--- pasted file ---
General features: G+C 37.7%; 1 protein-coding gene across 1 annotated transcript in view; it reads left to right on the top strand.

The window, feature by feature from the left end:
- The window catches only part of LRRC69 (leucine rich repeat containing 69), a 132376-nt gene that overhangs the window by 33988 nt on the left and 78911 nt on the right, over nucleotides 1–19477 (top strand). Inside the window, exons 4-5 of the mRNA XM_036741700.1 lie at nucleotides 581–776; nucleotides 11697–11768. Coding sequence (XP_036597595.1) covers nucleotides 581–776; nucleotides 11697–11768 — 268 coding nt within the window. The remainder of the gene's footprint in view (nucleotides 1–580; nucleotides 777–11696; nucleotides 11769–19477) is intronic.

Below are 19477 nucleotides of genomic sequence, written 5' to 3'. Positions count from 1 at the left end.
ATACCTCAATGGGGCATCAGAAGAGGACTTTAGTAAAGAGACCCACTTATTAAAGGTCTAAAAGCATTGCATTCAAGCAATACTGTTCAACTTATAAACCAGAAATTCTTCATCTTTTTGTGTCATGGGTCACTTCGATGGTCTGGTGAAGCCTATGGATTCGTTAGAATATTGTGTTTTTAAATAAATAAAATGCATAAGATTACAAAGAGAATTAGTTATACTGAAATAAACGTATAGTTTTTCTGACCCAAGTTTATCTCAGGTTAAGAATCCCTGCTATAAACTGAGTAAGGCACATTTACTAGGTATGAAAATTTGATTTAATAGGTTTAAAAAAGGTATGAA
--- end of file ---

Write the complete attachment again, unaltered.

General features: G+C 37.7%; 1 protein-coding gene across 1 annotated transcript in view; it reads left to right on the top strand.

The window, feature by feature from the left end:
- The window catches only part of LRRC69 (leucine rich repeat containing 69), a 132376-nt gene that overhangs the window by 33988 nt on the left and 78911 nt on the right, over nucleotides 1–19477 (top strand). Inside the window, exons 4-5 of the mRNA XM_036741700.1 lie at nucleotides 581–776; nucleotides 11697–11768. Coding sequence (XP_036597595.1) covers nucleotides 581–776; nucleotides 11697–11768 — 268 coding nt within the window. The remainder of the gene's footprint in view (nucleotides 1–580; nucleotides 777–11696; nucleotides 11769–19477) is intronic.

Below are 19477 nucleotides of genomic sequence, written 5' to 3'. Positions count from 1 at the left end.
ATACCTCAATGGGGCATCAGAAGAGGACTTTAGTAAAGAGACCCACTTATTAAAGGTCTAAAAGCATTGCATTCAAGCAATACTGTTCAACTTATAAACCAGAAATTCTTCATCTTTTTGTGTCATGGGTCACTTCGATGGTCTGGTGAAGCCTATGGATTCGTTAGAATATTGTGTTTTTAAATAAATAAAATGCATAAGATTACAAAGAGAATTAGTTATACTGAAATAAACGTATAGTTTTTCTGACCCAAGTTTATCTCAGGTTAAGAATCCCTGCTATAAACTGAGTAAGGCACATTTACTAGGTATGAAAATTTGATTTAATAGGTTTAAAAAAGGTATGAA